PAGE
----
Phosphorus (P) is one of the most vital nutrient needed for crop production. Phosphorus plays an important role in root growth and builds resistance against abiotic stresses. In the current study two wheat cultivars (phosphorus responsive) were planted to study the treatment effects in polythene bags. The treatments were 5 different levels of P (P0 = 0.2 g/bag, P60 = 0.4 g/bag, P80 = 0.53 g/bag, P100 = 0.66 g/bag and P120 = 0.8 g/bag) and three water regimes. The data regarding root length, shoot length, root-shoot ratio and yield parameters were collected and analyzed. Among both the genotypes, NARC-2009 performed well compared to Sehar-06. The highest dry matter and yield were obtained under P100 compared to other treatments. With the increased phosphorus root and shoot length increased linearly up-to P100 while afterward it starts decreasing. The results lead to conclusion that optimum dose of phosphorus could be used to increase root growth and establishment under water stress.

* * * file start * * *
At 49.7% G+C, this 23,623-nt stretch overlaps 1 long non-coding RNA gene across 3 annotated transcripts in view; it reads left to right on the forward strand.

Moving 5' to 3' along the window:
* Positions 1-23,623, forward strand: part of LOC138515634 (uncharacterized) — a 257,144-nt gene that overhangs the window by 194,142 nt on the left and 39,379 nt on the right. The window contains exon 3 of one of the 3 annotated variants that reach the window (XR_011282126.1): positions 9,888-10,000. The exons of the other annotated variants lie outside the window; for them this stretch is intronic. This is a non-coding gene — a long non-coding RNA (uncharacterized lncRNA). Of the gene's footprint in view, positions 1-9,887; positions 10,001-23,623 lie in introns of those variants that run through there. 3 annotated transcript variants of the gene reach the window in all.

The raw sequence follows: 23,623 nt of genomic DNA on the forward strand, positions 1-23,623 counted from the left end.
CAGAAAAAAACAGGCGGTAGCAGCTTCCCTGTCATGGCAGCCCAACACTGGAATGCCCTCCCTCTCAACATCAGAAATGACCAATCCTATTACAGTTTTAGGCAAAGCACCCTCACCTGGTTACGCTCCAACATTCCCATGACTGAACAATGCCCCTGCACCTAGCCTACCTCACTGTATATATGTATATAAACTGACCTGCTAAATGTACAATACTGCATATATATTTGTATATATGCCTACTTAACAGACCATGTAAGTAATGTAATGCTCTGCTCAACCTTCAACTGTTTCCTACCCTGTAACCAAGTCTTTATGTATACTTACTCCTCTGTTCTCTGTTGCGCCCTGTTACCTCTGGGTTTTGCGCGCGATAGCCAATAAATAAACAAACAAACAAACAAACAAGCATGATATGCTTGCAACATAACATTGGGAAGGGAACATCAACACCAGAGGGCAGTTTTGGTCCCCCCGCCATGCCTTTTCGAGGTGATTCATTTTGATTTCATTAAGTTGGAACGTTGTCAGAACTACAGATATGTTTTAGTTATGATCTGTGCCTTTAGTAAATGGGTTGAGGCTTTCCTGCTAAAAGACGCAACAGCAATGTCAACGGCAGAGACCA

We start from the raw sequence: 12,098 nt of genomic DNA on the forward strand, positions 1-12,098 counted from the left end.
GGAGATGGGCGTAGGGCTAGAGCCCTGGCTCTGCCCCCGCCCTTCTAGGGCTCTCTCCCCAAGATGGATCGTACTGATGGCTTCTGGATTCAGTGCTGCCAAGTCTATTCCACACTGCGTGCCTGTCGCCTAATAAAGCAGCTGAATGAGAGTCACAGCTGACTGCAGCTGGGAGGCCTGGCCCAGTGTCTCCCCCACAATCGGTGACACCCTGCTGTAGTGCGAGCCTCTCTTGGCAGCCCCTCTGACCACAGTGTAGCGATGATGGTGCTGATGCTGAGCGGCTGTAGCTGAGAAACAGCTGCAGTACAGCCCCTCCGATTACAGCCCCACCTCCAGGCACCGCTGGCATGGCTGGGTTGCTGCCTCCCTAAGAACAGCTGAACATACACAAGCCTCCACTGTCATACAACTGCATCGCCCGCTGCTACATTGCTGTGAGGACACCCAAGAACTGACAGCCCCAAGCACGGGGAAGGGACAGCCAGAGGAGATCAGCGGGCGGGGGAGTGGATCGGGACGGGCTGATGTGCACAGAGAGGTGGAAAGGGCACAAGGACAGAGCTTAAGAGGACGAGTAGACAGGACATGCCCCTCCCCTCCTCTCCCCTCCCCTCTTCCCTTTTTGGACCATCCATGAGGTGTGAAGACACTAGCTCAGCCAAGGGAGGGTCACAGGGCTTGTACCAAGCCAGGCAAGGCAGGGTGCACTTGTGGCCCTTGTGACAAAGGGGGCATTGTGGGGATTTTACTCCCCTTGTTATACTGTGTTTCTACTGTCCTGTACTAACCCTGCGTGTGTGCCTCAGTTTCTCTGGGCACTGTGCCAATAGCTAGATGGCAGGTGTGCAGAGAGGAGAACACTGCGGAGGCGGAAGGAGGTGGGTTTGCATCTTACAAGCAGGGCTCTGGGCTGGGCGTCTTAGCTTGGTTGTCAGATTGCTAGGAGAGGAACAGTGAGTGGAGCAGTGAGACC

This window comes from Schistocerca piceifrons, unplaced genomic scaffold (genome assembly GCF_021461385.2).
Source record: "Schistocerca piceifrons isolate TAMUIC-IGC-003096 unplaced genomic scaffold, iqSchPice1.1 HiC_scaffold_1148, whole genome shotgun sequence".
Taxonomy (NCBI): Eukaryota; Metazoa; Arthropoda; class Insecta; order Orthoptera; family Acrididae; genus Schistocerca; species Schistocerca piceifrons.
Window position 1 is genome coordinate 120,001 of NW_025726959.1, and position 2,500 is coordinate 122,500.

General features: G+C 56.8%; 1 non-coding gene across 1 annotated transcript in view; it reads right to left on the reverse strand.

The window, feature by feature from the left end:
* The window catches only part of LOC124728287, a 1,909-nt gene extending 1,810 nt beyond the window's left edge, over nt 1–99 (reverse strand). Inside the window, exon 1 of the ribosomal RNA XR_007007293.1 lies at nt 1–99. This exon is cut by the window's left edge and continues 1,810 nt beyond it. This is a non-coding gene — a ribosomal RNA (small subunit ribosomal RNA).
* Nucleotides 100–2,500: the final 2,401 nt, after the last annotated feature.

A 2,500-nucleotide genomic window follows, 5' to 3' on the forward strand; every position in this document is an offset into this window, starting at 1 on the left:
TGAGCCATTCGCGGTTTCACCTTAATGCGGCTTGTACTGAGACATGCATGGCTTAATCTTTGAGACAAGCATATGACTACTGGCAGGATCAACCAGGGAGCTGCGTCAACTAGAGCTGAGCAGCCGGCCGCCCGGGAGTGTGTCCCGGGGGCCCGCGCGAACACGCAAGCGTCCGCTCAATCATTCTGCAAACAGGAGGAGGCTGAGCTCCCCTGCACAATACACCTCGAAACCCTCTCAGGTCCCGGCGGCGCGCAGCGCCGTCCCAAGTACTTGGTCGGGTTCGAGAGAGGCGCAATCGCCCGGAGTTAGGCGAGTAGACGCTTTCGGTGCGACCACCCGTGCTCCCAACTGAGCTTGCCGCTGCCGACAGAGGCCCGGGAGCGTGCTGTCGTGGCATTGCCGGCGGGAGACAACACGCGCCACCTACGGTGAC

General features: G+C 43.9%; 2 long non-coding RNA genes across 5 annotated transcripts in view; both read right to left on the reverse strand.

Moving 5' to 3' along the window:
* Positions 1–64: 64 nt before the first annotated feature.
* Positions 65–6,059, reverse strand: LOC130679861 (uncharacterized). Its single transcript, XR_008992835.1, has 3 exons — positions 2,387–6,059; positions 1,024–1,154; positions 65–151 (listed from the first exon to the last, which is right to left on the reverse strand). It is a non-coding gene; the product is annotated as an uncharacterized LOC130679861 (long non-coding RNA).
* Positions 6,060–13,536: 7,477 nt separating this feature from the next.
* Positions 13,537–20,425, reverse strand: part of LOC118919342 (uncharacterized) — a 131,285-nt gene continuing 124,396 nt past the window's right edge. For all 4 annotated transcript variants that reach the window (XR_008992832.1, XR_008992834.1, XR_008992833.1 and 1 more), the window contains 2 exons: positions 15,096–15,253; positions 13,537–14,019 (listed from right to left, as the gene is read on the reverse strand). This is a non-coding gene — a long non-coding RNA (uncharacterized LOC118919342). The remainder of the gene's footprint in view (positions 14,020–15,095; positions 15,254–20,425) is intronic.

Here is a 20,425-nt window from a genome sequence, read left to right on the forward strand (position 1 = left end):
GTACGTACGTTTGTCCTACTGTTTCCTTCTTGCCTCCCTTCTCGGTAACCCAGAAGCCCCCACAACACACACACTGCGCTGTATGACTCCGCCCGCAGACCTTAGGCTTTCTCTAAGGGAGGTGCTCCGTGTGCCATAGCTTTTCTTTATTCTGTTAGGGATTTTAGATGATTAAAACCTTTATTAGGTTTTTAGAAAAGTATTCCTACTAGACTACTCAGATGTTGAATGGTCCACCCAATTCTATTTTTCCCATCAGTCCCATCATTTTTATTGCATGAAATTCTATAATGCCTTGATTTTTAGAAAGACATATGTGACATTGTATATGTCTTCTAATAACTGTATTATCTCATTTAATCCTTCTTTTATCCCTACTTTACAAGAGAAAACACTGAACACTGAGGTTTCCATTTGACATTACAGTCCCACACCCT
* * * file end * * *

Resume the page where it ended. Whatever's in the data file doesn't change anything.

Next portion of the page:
Part of the book: Global Wheat Production
Climate change is a serious threat to agriculture and food security. Extreme weather conditions and changing patterns of precipitation lead to a decrease in the crop productivity. High temperatures and uncertain rainfall decrease the grain yield of crops by reducing the length of growing period. Future projections show that temperature would be increased by 2.5°C up to 2050. The projected rise in temperature would cause the high frequent and prolong heat waves that can decline the crop production. The rise in temperature results in huge reduction in yield of agronomic crops. Sustaining the crop production under changing climate is a key challenge. Therefore, adaptation measures are required to reduce the climate vulnerabilities. The adverse effect of climate change can be mitigated by developing heat tolerant cultivars and some modification in current production technologies. The development of adaptation strategies in context of changing climate provides the useful information for the stakeholders such as researchers, academia, and farmers in mitigating the negative effects of climate change.
Part of the book: Climate Change and Agriculture